Embracing ICT to Improve Health Outcomes: A Government Commitment
The Ministry of Health (MOH) recognizes the need to harness Information and Communications Technology (ICT) to improve service delivery and quality of care with resultant improvement in health outcomes. Onesmus Kamau, the Head of the e-Health Development Unit shares the Ministry’s vision.
What is the Ministry’s policy position on the use of ICT in the health sector?
The Ministry has fully embraced the use of ICT in the health sector. There are a number of policy documents that clearly articulate this, including the Kenya National e-Health policy 2016 - 2030, Kenya standards and guidelines for m-Health systems (2017),Health Information System Policy, ICT Policy, and the draft e-Health Strategy 2018 - 2021. MoH is encouraging and sensitizing county governments and other stakeholders to make use of these documents as they design and develop e-Health solutions. Our next step is to develop minimum standards for various ICT applications in the health sector, so as to harmonize investments and guarantee quality.
What is the status of adoption and application of telemedicine in Kenya?
Telemedicine is still at infancy despite Kenya having one of the fastest growing ICT sectors and the highest mobile phone penetration in the Eastern Africa region. Some of the challenges that explain this include inadequate funding of e-health systems and innovations, low ICT literacy and limited skills in health informatics amongst users, and poor Internet connectivity in some areas. We also have a challenge of multiple e-Health platforms which don’t go beyond the pilot phase due to: short-term funding, lack of interoperability across platforms, lack of standardization, weak regulatory frameworks and inadequate involvement of users at development stages.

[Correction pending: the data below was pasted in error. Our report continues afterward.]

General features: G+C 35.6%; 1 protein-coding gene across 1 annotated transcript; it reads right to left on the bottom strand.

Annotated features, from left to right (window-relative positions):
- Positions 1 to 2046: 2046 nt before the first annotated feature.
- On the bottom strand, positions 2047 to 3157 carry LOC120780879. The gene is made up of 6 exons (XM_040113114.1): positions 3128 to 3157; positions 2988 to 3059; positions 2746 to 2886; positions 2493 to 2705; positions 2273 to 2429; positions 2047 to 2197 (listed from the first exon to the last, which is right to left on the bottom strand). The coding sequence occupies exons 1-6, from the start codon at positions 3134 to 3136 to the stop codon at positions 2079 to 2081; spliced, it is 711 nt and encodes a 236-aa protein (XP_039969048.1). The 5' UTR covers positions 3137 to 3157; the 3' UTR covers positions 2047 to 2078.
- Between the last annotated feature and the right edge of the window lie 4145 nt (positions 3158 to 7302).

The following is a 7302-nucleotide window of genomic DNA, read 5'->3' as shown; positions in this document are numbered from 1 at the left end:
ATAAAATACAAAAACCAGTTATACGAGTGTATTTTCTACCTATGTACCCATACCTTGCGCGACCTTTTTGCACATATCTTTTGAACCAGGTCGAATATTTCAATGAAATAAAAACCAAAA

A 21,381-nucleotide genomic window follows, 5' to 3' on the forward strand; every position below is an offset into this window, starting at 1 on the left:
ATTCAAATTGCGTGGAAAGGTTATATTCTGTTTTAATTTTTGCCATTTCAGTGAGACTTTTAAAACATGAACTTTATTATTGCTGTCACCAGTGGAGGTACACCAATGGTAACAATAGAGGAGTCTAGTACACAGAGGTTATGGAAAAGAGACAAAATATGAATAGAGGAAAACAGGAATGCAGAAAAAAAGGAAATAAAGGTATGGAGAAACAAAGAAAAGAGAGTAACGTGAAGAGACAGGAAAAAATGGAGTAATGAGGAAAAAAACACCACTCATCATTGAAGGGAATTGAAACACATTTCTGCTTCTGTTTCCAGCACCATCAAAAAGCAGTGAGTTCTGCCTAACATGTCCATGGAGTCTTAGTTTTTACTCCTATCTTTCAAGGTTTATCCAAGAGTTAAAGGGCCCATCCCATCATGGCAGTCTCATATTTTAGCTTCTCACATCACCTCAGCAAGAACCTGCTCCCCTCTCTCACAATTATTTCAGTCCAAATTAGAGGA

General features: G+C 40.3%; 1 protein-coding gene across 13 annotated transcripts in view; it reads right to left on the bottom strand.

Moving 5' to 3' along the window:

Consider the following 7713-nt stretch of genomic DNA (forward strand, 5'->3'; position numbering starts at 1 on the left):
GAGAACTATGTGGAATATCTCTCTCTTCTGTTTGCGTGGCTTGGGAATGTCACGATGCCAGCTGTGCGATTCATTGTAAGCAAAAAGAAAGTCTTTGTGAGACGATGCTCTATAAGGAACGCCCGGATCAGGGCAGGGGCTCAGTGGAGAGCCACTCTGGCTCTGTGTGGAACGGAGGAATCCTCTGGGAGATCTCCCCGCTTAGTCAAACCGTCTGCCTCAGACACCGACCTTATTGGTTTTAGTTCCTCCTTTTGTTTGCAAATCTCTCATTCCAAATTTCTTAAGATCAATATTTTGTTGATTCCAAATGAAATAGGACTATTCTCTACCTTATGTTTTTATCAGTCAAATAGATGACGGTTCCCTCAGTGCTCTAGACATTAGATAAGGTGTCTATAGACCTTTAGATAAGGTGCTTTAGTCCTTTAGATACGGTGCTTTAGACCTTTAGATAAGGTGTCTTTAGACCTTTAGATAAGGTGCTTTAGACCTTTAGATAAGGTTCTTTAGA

One of the keys to successful development and application of e-health solutions is in leveraging on Public-Private-Partnerships (PPP) to mobilize financial and intellectual capital. How is the Ministry leveraging on PPP?
Absolutely, PPPs presents a great opportunity to innovate and scale up e-health solutions. As a Ministry we are cognizant of this and welcome partnerships with private sector players. Examples include the Managed Equipment Services and the Healthcare IT Initiatives that the government launched in recent years. The success of these PPP initiatives will inform more engagements including in e-health. In addition, as a national government we are encouraging county governments to tap into the potential of e-health and establish local partnerships to bridge inadequacies in their resources and capacity. With concerted efforts, we have no doubt that eHealth can help the country achieve our Universal Health Coverage (UHC) agenda.
What more needs to be done and by whom, to accelerate seamless integration of telemedicine and other e-health solutions into conventional healthcare systems?
The key lies in building stronger and sustainable partnerships amongst stakeholders. The government will provide an enabling environment to facilitate e-health innovations and continuously improve the functionality of the wider health system. The MoH will continue improving its stewardship role including putting in place appropriate polices, standards and guidelines to guide investments in health-related ICT. Investments from partners will remain critical, but more emphasis is needed on adopting common approaches, adhering to standards and ensuring e-health solutions address priority needs of the health system.